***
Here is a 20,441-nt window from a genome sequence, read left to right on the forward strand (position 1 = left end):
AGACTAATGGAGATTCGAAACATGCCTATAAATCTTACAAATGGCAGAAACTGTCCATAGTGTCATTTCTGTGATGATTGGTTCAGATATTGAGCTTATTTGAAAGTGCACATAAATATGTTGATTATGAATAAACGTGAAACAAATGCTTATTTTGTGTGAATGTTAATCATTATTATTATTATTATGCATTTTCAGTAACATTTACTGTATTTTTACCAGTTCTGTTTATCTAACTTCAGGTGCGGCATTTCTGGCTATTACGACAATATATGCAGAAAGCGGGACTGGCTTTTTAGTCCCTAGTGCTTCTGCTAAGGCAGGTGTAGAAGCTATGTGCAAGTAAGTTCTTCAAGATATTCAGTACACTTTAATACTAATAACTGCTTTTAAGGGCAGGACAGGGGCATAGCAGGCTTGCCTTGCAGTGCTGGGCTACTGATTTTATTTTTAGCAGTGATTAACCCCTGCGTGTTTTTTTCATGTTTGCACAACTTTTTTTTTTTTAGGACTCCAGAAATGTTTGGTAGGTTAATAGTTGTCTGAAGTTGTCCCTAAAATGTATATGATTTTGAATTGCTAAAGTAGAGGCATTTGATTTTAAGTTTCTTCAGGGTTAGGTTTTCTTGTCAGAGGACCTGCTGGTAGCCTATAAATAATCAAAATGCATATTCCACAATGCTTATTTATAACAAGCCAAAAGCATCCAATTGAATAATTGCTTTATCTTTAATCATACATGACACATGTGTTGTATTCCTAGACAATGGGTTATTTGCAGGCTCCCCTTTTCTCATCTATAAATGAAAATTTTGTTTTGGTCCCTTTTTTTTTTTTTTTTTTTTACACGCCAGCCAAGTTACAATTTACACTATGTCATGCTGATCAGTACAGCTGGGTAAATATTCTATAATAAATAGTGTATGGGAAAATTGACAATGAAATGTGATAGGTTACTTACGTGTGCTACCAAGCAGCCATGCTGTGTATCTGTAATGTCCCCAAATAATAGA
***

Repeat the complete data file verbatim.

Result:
Here is a 20,441-nt window from a genome sequence, read left to right on the forward strand (position 1 = left end):
AGACTAATGGAGATTCGAAACATGCCTATAAATCTTACAAATGGCAGAAACTGTCCATAGTGTCATTTCTGTGATGATTGGTTCAGATATTGAGCTTATTTGAAAGTGCACATAAATATGTTGATTATGAATAAACGTGAAACAAATGCTTATTTTGTGTGAATGTTAATCATTATTATTATTATTATGCATTTTCAGTAACATTTACTGTATTTTTACCAGTTCTGTTTATCTAACTTCAGGTGCGGCATTTCTGGCTATTACGACAATATATGCAGAAAGCGGGACTGGCTTTTTAGTCCCTAGTGCTTCTGCTAAGGCAGGTGTAGAAGCTATGTGCAAGTAAGTTCTTCAAGATATTCAGTACACTTTAATACTAATAACTGCTTTTAAGGGCAGGACAGGGGCATAGCAGGCTTGCCTTGCAGTGCTGGGCTACTGATTTTATTTTTAGCAGTGATTAACCCCTGCGTGTTTTTTTCATGTTTGCACAACTTTTTTTTTTTTAGGACTCCAGAAATGTTTGGTAGGTTAATAGTTGTCTGAAGTTGTCCCTAAAATGTATATGATTTTGAATTGCTAAAGTAGAGGCATTTGATTTTAAGTTTCTTCAGGGTTAGGTTTTCTTGTCAGAGGACCTGCTGGTAGCCTATAAATAATCAAAATGCATATTCCACAATGCTTATTTATAACAAGCCAAAAGCATCCAATTGAATAATTGCTTTATCTTTAATCATACATGACACATGTGTTGTATTCCTAGACAATGGGTTATTTGCAGGCTCCCCTTTTCTCATCTATAAATGAAAATTTTGTTTTGGTCCCTTTTTTTTTTTTTTTTTTTTACACGCCAGCCAAGTTACAATTTACACTATGTCATGCTGATCAGTACAGCTGGGTAAATATTCTATAATAAATAGTGTATGGGAAAATTGACAATGAAATGTGATAGGTTACTTACGTGTGCTACCAAGCAGCCATGCTGTGTATCTGTAATGTCCCCAAATAATAGA